I appreciate that to an extent, having the time, space, and labour to maintain an allotment and cook a hearty meal is a privilege (something that even politicians fail to understand). If anything, it’s been quite clear from the very beginning that the pandemic is anything but a “great leveller”. According to the Trussell Trust, there has been a 20% increase in emergency food parcels being delivered to children across the country compared to last summer: donating your time, money, or resources to your local food banks and soup kitchens, could be a great way to give back to your community if you don’t have lovely neighbours like Fred and Nigel. Or better yet, when another lockdown does inevitably happen, consider not hoarding that last pack of tinned tomatoes.
For now, as life begins to return to normal-ish, we’re being encouraged to return to our old pattern of living and consumption (and it’s branded as some sort of civic duty, no less). There’s a common saying that “nothing is free”, and it rings more true now than it has ever been at any point in history. Commodification has proliferated every little detail of our daily life, and food is no exception.
A few months back, Nigel handed us some apples from his garden, and I turned them into a Dutch apple pie (and he did get a slice of it in return, of course). Fred’s carrots and potatoes had a starring role in the dinner which I hosted for my old group of friends in my backyard. Some day, the swanky London restaurants may return to my agenda, but for now, I’ll happily spend the rest more time in my kitchen figuring out what to do with the pears from Nigel’s garden once they’re fully ripe.
*Names have been changed to protect the privacy of my neighbours.
Dutch Apple Pie Recipe:
250 g plain flour
50 g caster sugar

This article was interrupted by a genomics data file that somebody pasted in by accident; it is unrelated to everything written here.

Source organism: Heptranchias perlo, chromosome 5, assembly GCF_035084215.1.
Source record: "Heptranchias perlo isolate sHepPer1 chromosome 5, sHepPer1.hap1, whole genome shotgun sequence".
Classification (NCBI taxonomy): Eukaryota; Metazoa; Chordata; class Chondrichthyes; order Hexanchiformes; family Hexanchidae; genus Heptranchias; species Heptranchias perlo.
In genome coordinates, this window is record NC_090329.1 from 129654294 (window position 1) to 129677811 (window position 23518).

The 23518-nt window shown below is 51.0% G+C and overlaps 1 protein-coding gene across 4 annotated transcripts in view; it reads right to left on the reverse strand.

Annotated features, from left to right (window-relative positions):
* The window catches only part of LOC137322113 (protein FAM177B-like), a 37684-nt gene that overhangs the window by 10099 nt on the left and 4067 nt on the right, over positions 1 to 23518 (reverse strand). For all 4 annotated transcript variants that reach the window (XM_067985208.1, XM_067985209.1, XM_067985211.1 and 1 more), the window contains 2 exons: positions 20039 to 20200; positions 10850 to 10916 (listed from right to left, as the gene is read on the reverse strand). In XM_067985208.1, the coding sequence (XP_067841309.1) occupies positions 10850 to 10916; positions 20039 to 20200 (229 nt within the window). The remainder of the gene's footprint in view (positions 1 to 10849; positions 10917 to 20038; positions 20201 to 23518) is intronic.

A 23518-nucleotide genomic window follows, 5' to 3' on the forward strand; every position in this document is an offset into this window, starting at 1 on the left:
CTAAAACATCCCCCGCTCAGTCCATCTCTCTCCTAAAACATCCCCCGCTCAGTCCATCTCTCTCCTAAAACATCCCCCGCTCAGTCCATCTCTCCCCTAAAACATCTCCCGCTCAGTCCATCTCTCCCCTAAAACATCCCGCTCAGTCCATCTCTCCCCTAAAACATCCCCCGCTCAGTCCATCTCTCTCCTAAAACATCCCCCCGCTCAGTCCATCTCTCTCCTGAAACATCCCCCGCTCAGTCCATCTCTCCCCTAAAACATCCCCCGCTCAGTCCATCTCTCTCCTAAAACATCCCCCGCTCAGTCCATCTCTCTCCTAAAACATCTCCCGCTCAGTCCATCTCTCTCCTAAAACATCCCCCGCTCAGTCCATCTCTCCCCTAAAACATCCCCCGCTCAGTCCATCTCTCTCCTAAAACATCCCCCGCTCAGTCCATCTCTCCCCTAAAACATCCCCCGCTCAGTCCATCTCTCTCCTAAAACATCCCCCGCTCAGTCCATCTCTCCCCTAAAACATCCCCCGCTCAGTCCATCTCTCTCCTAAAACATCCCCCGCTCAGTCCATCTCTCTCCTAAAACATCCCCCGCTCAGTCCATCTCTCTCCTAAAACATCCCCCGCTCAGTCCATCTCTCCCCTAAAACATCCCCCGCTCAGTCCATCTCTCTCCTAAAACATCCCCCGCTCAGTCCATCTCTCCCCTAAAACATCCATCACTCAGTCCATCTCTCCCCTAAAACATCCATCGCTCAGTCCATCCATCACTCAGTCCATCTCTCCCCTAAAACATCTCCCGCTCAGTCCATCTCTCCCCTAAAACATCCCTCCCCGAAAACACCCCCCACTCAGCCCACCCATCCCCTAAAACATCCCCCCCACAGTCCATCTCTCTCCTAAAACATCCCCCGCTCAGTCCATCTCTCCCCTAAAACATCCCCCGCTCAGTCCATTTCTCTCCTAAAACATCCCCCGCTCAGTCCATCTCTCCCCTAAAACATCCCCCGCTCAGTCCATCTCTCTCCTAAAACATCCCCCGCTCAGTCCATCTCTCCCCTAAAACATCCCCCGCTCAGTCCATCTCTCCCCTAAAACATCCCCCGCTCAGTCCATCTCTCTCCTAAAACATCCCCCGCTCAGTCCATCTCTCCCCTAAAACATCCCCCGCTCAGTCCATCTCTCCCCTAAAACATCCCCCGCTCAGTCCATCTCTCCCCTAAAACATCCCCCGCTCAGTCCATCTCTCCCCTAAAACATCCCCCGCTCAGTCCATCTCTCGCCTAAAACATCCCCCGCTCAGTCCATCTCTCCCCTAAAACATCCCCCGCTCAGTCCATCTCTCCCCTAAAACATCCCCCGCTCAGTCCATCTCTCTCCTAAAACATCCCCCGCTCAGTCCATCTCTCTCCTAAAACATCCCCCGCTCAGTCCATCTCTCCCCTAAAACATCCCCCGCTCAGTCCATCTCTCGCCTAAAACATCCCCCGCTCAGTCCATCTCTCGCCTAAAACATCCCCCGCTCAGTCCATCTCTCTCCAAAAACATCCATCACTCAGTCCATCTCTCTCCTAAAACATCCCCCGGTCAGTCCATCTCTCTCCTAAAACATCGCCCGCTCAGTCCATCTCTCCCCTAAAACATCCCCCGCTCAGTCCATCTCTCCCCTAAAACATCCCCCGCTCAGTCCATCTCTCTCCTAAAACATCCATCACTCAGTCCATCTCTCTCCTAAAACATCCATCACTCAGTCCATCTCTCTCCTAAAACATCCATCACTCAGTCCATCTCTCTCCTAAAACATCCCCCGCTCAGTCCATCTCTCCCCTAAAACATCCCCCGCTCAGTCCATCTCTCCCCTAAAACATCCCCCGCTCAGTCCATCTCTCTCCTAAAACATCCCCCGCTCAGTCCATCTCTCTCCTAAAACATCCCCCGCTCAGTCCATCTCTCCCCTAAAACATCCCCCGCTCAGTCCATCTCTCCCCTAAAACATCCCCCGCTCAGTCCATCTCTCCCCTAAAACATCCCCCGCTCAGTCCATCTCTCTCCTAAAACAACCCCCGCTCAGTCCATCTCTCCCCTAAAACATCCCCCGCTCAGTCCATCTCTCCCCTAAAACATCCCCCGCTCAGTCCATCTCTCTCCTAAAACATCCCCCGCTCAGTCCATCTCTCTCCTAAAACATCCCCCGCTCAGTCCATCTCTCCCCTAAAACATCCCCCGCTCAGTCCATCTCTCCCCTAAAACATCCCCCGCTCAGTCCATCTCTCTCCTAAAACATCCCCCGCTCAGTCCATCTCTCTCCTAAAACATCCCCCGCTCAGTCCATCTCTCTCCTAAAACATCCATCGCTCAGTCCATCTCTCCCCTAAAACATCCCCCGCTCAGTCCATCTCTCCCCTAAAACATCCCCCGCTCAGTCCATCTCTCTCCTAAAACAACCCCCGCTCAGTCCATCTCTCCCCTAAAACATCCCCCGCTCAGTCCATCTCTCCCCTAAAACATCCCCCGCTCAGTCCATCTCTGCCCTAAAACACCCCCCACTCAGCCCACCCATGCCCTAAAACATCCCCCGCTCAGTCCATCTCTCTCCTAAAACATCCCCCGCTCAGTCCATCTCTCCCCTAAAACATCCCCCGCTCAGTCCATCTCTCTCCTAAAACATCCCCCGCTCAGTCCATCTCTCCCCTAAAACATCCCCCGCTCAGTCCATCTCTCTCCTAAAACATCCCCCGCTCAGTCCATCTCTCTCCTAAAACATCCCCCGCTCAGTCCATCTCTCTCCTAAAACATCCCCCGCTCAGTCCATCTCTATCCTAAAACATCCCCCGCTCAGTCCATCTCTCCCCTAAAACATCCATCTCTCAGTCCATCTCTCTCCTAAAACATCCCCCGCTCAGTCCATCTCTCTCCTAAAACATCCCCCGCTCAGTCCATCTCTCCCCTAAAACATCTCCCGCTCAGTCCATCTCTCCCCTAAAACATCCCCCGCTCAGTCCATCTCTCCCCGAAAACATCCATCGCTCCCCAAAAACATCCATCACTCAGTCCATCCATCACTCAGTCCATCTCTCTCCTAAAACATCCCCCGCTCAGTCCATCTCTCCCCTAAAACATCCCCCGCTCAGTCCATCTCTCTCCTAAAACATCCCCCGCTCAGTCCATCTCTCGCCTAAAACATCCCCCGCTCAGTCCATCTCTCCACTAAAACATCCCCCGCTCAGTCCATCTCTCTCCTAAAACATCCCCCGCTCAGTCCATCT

125 g chilled butter, cut into small cubes
1 tbsp very cold milk (for better results, mix with some ice)
4-5 tart green apples
60 g soft dark brown sugar
2 tbsp cornflour
1 tsp ground cinnamon
1 tsp vanilla extract
A pinch of salt
70g light brown sugar
55g chilled butter, cut into small cubes
1 tsp ground cinnamon
A pinch of salt
Make the filling: Cut the apples into slices and combine with other filling ingredients in a bowl. Leave to chill in the fridge.
Make the pastry:
Using a food processor: process all ingredients until the pastry forms.
By hand- rub flour, butter, and sugar together until it becomes fine crumbs. Add wet ingredients and
Knead the pastry on a flat surface until smooth, making sure it’s not too wet or dry. Roll the pastry into a ball, and wrap with cling film. Leave to chill in the fridge.
In the meantime, make the crumble topping using a food processor or combine by hand, like the pastry. Preheat the oven at 190c.
Slightly grease the pie dish. Roll out the pastry and lay it on the dish, making sure to cut any excess around the edge with a knife. Prick the bottom of the pastry case with a fork to allow air to escape.
Add the apple filling, and finish with the crumbs on top, spreading evenly.
Bake for 45-50 minutes, until the top is golden in colour.
Edited by Anoushka Chakrapani, Food and Drinks Editor